Speech-Language Pathology Programs Receive Support from Local Organizations During Pandemic
October 26, 2020
The COVID-19 pandemic didn’t slow down programs offered through UNC’s Speech-Language Pathology (SLP) program that assists underserved populations in Weld County, thanks to grants and support provided by local community organizations.
- The Greeley Treasure Chest Program utilizes boxes filled with age-appropriate books and toys to improve children’s communication and language skills. The UNC SLP program sends graduate students to guide parents on how to use the materials in the chests to improve their child’s emergent literacy and language skills. Based on the child’s age, Treasure Chests are specifically created for infant-, toddler- and preschool-age children. Each box contains books and no-battery toys, such as Legos and puppets, to focus on the parent-child interaction.
Top image: Kim Murza poses with her two children, Sophia and Charlie, and some of the items she used to make the activity bags for Treasure Chest Program and Project L.I.F.E. participants over the summer.
Above: Children exploring some items from a bag that Kim Murza created for one of the programs.
- Project Literacy for Immigrant Families Everyday (L.I.F.E.) is designed to provide evidence-based, literacy and oral-language enrichment to migrant and immigrant preschoolers, and, at the same time, build family literacy and parental self-efficacy to positively impact children's school readiness. Through this community-engaged program, UNC SLP graduate students have the opportunity to learn important family coaching and direct early intervention techniques in the community.
The Scottish Rite Foundation has given numerous grants to the Treasure Chest Program with the goal of “preventing and addressing communication and language disorders thereby enhancing the quality of life for Colorado's children and their families.”
Also, the Buell Foundation partners “with programs and organizations to ensure that there is a quality system in place that allows all children to be valued, healthy, and thriving.” Because of this, the foundation has funded Project L.I.F.E. since 2019.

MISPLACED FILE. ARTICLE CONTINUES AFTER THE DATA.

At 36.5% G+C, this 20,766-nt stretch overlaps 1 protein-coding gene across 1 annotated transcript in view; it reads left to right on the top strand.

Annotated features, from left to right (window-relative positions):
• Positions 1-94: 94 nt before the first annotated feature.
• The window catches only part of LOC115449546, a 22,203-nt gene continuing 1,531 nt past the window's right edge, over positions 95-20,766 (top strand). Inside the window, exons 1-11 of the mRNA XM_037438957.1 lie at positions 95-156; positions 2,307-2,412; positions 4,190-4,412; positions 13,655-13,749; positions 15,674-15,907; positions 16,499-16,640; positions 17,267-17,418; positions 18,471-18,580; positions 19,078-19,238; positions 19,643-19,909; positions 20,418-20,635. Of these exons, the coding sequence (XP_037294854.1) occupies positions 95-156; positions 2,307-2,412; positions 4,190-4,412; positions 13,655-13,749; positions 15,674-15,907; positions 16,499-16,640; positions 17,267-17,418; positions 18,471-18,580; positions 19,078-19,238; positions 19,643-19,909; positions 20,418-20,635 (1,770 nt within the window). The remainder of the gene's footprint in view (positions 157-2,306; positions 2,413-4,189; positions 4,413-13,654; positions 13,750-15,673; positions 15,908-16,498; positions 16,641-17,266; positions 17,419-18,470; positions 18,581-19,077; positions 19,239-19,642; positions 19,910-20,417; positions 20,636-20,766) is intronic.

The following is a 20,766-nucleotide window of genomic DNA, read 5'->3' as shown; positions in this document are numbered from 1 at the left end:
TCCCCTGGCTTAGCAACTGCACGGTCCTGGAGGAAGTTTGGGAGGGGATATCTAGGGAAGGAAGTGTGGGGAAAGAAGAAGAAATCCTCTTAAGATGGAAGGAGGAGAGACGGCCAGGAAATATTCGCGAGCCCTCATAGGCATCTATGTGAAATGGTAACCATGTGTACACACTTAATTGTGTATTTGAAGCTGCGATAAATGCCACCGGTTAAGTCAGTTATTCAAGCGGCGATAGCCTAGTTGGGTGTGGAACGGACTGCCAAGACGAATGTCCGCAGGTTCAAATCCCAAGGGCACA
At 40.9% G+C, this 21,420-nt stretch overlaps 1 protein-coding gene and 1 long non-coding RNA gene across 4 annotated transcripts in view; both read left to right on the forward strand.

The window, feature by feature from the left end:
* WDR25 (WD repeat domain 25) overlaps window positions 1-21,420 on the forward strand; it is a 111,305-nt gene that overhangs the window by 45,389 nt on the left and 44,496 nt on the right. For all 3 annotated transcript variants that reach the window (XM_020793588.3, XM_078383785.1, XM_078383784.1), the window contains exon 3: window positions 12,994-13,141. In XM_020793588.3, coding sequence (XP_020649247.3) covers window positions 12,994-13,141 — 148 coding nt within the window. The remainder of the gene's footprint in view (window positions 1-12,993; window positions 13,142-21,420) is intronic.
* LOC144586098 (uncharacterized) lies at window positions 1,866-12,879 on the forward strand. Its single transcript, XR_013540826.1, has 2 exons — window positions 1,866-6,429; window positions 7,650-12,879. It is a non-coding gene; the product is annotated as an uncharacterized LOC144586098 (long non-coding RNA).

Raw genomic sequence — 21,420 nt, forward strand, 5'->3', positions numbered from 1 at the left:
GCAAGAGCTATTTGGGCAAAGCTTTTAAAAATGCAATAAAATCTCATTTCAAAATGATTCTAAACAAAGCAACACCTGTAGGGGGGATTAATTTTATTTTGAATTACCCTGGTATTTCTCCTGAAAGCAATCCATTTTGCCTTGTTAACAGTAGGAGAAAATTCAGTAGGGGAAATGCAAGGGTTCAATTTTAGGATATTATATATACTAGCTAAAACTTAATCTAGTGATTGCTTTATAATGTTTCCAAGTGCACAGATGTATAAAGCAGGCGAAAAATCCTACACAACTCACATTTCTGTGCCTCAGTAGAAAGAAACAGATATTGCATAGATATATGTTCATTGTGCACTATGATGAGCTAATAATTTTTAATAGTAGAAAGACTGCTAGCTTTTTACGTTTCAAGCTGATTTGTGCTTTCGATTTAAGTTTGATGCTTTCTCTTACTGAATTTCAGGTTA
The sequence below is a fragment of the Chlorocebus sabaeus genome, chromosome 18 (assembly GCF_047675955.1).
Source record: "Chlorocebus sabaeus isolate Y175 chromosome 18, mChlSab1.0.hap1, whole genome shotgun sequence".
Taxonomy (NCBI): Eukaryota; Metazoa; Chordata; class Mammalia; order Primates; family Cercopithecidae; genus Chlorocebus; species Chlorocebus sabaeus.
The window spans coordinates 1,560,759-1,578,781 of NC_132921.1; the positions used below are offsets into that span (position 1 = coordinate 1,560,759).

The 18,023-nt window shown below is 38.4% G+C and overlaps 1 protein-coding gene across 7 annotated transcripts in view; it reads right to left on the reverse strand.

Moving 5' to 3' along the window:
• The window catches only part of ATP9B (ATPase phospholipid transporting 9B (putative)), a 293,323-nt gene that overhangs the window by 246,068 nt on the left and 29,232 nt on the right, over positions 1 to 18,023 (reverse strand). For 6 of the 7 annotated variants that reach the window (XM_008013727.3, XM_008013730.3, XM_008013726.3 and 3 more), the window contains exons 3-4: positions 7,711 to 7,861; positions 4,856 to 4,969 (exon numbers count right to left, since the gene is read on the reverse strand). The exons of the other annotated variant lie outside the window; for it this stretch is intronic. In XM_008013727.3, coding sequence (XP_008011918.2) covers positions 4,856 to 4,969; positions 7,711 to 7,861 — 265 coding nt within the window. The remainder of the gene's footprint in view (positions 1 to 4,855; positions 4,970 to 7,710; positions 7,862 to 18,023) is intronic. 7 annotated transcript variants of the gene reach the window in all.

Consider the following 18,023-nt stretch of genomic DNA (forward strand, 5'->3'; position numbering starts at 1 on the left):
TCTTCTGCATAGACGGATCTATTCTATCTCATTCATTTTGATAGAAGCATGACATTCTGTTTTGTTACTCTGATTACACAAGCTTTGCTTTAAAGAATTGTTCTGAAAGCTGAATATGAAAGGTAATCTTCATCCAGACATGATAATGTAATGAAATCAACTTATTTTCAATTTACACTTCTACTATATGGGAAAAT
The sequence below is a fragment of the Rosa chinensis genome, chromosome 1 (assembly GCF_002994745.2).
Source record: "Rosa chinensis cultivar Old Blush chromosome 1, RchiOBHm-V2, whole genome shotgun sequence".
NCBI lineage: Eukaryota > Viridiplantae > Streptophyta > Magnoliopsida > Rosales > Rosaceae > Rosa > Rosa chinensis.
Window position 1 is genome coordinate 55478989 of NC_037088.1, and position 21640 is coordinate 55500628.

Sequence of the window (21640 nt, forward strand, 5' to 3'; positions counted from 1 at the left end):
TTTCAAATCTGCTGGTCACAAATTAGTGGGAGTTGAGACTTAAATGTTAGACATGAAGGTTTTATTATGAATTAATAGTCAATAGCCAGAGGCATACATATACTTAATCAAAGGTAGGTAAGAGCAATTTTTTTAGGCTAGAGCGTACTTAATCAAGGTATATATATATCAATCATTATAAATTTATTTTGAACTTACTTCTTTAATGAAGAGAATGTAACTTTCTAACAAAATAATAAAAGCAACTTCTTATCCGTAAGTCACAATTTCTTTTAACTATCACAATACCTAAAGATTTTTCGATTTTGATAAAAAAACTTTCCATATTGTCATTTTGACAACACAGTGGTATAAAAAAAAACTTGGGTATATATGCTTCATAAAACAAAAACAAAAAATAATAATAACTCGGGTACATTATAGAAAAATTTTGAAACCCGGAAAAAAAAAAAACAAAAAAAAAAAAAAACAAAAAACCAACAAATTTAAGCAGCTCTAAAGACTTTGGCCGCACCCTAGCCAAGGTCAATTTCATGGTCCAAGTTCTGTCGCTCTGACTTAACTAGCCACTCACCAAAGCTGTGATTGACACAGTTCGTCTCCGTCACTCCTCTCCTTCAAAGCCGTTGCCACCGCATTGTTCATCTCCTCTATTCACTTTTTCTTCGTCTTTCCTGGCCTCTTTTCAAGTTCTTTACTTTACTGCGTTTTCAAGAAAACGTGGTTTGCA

A new partnership between UNC’s SLP program and the Nurse-Family Partnership (NFP) program, which is a no-cost program that serves qualified low-income, first-time mothers, has also emerged through the pandemic by connecting UNC’s programs to its participants throughout Weld County.
Kim Murza, Ph.D., an associate professor and the graduate coordinator of the SLP program within the Department of Audiology and Speech-Language Sciences at UNC, felt “overwhelmed” by the pandemic. Luckily, these organizations were able to assist Murza with her needs in continuing to serve underserved families with these programs.
“I thought, ‘Oh my goodness, how am I going to make these grant programs work? How am I going to fulfill what I promised I was going to do?’ Luckily, the Scottish Rite Foundation and the Buell Foundation were really responsive to the changing situation and encouraged me by saying, ‘Whatever your families need in the spirit of this grant, do it!’,” Murza said. “So, this summer, I made 238 activity bags for 238 migrant families within Weld County, and then another 164 for the Nurse-Family Partnership … my basement was like an Amazon warehouse!”
Above: Nurses from the NFP program help distribute/organize Murza’s bags for recipients throughout Weld County.
The Scottish Rite Foundation had originally funded $50,000 for the Treasure Chest Program this year; however, after COVID hit in the spring, Murza reached out to them about fulfilling her needs and received an additional $15,000 from them in order to produce the 164 bags. The Buell Foundation also provided $39,000 in funds for Project L.I.F.E.